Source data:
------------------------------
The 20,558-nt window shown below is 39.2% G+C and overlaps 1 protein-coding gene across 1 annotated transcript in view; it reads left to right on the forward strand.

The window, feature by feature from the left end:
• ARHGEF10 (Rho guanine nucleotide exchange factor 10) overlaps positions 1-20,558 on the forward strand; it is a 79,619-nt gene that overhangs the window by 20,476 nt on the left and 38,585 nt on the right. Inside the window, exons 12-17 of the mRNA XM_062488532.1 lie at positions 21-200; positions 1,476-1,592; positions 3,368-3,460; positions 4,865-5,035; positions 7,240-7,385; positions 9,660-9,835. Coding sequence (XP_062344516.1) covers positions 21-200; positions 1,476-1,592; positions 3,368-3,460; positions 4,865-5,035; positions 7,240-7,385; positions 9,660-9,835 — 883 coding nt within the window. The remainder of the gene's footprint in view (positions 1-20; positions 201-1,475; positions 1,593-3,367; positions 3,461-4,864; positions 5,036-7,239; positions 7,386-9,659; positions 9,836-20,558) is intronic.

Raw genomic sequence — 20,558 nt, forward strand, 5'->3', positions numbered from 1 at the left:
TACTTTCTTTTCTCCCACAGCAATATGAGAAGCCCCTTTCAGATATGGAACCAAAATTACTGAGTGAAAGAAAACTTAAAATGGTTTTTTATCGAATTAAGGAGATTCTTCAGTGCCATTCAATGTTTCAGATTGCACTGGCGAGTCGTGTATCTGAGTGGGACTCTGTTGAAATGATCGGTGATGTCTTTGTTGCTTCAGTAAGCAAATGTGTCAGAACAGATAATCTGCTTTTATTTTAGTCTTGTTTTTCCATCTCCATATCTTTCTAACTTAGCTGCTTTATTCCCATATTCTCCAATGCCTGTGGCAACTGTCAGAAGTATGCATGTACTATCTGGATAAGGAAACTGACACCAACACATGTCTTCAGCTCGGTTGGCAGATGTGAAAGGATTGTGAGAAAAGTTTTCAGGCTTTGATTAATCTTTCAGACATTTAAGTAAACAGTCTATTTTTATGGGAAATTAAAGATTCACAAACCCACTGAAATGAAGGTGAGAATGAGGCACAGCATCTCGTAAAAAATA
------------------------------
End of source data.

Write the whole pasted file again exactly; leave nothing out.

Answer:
The 20,558-nt window shown below is 39.2% G+C and overlaps 1 protein-coding gene across 1 annotated transcript in view; it reads left to right on the forward strand.

The window, feature by feature from the left end:
• ARHGEF10 (Rho guanine nucleotide exchange factor 10) overlaps positions 1-20,558 on the forward strand; it is a 79,619-nt gene that overhangs the window by 20,476 nt on the left and 38,585 nt on the right. Inside the window, exons 12-17 of the mRNA XM_062488532.1 lie at positions 21-200; positions 1,476-1,592; positions 3,368-3,460; positions 4,865-5,035; positions 7,240-7,385; positions 9,660-9,835. Coding sequence (XP_062344516.1) covers positions 21-200; positions 1,476-1,592; positions 3,368-3,460; positions 4,865-5,035; positions 7,240-7,385; positions 9,660-9,835 — 883 coding nt within the window. The remainder of the gene's footprint in view (positions 1-20; positions 201-1,475; positions 1,593-3,367; positions 3,461-4,864; positions 5,036-7,239; positions 7,386-9,659; positions 9,836-20,558) is intronic.

Raw genomic sequence — 20,558 nt, forward strand, 5'->3', positions numbered from 1 at the left:
TACTTTCTTTTCTCCCACAGCAATATGAGAAGCCCCTTTCAGATATGGAACCAAAATTACTGAGTGAAAGAAAACTTAAAATGGTTTTTTATCGAATTAAGGAGATTCTTCAGTGCCATTCAATGTTTCAGATTGCACTGGCGAGTCGTGTATCTGAGTGGGACTCTGTTGAAATGATCGGTGATGTCTTTGTTGCTTCAGTAAGCAAATGTGTCAGAACAGATAATCTGCTTTTATTTTAGTCTTGTTTTTCCATCTCCATATCTTTCTAACTTAGCTGCTTTATTCCCATATTCTCCAATGCCTGTGGCAACTGTCAGAAGTATGCATGTACTATCTGGATAAGGAAACTGACACCAACACATGTCTTCAGCTCGGTTGGCAGATGTGAAAGGATTGTGAGAAAAGTTTTCAGGCTTTGATTAATCTTTCAGACATTTAAGTAAACAGTCTATTTTTATGGGAAATTAAAGATTCACAAACCCACTGAAATGAAGGTGAGAATGAGGCACAGCATCTCGTAAAAAATA